I started a class last Friday with the unwieldy title, “Christian Faith and Practice in the Postmodern World.” The opening lecture was largely about definition of terms: modern, modernism, modernization, postmodern, etc. Living during the time I have, I must admit that I have struggled with the definition of the word “postmodern” more often than “modern.” I have never been quite sure when the modern era started; I only know that most people believe it to be either over, or reaching a time of increasing radicalization and universalization that make it look unlike what it has looked like previously.
Having thought about the modern era a bit during the lecture, I recalled having seen historian Paul Johnson’s book, The Birth of the Modern: World Society 1815-1830. Deciding that a little more knowledge about the modern era was in order, I checked all 1095 pages of it out of the library. Johnson maintains that the modern era started right around the end of the Napoleonic wars in Europe. He mentions in the preface that some people think that the modern era started in the 1780s with the industrialization of Britain and the French Revolution, but he disagrees with them (hence the rather obvious subtitle of his book).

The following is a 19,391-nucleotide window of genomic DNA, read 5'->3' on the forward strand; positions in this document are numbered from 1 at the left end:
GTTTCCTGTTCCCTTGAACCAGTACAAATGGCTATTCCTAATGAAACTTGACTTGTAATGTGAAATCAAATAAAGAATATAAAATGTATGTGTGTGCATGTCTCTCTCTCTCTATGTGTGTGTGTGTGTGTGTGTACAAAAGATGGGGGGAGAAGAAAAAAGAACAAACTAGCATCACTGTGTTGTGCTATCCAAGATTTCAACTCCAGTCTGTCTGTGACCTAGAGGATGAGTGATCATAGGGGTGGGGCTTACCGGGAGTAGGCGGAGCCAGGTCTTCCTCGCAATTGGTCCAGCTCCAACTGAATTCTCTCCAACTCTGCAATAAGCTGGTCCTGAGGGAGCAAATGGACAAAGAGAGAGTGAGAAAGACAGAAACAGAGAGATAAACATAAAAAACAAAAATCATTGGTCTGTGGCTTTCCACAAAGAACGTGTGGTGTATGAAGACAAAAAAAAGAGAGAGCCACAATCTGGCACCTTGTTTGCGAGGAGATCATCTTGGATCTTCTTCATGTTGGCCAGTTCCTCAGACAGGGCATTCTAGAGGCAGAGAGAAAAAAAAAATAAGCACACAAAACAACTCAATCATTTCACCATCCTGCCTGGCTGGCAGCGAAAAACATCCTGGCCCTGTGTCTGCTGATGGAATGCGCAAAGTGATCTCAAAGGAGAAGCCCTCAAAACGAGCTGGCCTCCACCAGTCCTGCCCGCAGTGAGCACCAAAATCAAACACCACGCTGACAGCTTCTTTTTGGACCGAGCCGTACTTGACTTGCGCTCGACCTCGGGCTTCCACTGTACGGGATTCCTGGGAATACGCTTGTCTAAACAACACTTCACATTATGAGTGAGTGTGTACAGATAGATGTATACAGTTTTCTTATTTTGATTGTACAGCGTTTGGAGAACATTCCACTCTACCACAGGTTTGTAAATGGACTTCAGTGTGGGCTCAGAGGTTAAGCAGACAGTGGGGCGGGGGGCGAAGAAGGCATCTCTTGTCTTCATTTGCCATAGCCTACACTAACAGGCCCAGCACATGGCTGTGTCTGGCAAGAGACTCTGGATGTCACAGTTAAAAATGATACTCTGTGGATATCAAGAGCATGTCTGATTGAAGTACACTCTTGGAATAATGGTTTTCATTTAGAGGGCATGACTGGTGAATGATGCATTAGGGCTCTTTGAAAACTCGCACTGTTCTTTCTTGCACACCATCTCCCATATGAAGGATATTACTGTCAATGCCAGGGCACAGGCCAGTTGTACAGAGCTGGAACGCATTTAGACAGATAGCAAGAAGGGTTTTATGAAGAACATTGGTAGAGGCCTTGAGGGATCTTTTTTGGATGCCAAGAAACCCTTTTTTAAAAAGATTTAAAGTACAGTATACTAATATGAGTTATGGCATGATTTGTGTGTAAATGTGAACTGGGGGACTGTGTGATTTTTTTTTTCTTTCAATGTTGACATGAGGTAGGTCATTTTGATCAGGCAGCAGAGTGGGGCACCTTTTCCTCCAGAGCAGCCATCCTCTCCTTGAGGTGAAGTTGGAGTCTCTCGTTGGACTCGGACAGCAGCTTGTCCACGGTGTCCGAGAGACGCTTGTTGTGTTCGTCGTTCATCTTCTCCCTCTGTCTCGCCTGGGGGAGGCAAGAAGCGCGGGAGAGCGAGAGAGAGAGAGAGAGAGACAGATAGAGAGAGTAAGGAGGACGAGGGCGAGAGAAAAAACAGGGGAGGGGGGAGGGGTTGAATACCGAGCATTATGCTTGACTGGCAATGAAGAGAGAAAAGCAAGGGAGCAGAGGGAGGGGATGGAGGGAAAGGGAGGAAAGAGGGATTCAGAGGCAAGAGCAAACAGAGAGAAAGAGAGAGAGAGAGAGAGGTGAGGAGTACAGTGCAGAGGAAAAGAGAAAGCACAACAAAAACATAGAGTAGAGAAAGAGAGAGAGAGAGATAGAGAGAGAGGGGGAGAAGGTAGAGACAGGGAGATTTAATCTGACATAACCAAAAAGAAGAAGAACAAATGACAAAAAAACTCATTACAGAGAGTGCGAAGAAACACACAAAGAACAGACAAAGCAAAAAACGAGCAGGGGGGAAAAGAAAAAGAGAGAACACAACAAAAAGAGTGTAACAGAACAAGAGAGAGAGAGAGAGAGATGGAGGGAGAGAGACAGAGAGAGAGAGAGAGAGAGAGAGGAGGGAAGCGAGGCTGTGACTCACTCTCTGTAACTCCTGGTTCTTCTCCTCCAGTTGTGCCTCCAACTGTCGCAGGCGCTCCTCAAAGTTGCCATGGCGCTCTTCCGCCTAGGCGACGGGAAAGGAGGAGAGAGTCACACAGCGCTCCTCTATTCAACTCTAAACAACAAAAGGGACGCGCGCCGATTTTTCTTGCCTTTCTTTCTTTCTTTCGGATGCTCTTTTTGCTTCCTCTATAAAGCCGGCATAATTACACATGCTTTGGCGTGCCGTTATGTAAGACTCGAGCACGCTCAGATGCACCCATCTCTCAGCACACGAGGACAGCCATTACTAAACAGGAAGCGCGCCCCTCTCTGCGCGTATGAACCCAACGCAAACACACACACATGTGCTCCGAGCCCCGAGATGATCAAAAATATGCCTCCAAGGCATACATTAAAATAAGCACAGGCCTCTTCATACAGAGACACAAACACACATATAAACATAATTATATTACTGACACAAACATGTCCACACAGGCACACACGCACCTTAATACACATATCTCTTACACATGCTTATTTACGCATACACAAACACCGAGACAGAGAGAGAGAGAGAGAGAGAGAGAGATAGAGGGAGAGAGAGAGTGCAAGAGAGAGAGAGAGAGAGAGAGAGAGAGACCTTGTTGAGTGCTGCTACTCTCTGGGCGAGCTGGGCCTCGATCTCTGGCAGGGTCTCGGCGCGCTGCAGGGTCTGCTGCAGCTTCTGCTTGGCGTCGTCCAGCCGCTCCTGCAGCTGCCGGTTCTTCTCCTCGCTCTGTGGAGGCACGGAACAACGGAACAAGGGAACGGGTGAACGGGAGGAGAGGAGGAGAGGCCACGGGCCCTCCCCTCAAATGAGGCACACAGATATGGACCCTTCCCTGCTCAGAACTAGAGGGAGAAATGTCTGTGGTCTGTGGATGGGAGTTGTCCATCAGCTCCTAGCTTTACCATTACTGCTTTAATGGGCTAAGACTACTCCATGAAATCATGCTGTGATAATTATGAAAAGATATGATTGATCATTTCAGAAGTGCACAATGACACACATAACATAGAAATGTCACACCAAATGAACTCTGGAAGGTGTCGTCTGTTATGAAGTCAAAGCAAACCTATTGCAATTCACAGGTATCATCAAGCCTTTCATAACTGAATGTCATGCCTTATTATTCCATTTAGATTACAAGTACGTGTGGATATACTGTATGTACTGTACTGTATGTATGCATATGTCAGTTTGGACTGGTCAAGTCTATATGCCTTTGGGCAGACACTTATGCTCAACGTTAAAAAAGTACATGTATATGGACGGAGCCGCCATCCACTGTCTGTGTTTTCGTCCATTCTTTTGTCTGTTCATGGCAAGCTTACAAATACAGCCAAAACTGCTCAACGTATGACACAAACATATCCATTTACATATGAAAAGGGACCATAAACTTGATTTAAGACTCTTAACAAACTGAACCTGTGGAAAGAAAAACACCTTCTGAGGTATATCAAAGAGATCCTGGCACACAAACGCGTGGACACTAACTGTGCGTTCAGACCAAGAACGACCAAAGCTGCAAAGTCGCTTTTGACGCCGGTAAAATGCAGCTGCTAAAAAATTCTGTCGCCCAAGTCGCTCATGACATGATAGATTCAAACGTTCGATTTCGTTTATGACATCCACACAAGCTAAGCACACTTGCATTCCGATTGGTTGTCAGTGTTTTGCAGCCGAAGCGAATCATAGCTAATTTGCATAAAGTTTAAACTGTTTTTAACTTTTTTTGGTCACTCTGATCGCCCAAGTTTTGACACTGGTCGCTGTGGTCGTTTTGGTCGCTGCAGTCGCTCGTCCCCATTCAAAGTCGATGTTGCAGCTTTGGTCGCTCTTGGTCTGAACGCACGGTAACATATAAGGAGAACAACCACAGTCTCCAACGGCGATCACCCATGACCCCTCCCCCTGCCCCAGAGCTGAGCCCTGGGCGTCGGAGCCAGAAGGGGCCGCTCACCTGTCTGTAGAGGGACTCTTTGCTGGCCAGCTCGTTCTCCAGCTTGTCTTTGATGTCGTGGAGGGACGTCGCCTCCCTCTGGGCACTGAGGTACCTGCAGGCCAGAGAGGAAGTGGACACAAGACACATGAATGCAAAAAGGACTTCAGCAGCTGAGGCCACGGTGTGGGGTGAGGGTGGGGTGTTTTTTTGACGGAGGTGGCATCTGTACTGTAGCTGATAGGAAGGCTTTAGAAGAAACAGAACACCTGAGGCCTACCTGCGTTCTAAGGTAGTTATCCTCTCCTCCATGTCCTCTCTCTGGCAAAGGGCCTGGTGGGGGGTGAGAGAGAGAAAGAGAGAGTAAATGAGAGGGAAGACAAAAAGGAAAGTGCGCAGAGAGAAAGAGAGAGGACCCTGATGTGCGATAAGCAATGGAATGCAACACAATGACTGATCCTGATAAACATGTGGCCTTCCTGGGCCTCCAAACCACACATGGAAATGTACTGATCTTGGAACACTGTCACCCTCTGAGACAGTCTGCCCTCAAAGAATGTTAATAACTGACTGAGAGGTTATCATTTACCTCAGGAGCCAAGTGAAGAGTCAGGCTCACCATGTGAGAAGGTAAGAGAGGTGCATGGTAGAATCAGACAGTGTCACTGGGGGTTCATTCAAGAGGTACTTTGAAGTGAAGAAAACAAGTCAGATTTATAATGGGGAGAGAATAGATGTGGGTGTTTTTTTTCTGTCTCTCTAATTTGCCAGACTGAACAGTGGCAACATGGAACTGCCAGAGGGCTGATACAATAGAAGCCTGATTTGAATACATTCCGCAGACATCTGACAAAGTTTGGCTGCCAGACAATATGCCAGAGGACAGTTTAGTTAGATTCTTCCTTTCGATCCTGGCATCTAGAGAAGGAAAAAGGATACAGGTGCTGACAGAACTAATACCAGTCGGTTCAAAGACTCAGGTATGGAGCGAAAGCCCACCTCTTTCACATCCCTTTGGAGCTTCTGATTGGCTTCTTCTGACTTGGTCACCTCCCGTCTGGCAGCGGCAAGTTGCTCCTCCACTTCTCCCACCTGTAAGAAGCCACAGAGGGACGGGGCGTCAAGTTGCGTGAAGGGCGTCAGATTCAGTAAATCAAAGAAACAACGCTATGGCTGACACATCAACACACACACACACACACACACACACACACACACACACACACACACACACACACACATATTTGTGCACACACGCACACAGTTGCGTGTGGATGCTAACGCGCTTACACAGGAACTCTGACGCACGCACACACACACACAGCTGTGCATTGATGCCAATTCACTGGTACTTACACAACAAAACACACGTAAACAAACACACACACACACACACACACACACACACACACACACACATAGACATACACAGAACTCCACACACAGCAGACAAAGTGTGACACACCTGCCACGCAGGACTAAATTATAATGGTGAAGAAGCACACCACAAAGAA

It was interesting to read this, since the only other time I have ever heard about the beginning of the modern era, I was informed that it probably came right on the heels of the Middle Ages. And the Middle Ages ended right around the time of the Reformation. Allowing a few decades for people to change religions, fight a few wars and get their minds around the whole “end of an era” thing, I was under the impression that the modern era started right around the end of the Thirty Years’ War with the Peace of Westphalia and the notion of nation-states (and, it being post-Reformation and all, it probably had a lot to do with new versions of Christianity popping up all over the place, too).
Oh well, I suppose the debate over when the modern era started is for historians to work out. As for me, I don’t think it matters so much whether you tie the idea of “modernity” to nation-states or industrialization or anything else. When I read history, I’m less interested in precisely when eras began as I am in how events are tied together and give rise to something else that happened later. Regardless of precisely when it happened, or what signs accompanied its advent, something called “modernity” happened, and maybe is still happening, and it will be interesting to read about.
However, I have faint hope that I’ll be able to finish Johnson’s voluminous tome before the workload of the semester picks up and I’ve got to drop it. But I hope I don’t drop it on my foot, because that sucker would hurt. As Gordon Fee would say, “You could kill a cockroach on a shag carpet with that.”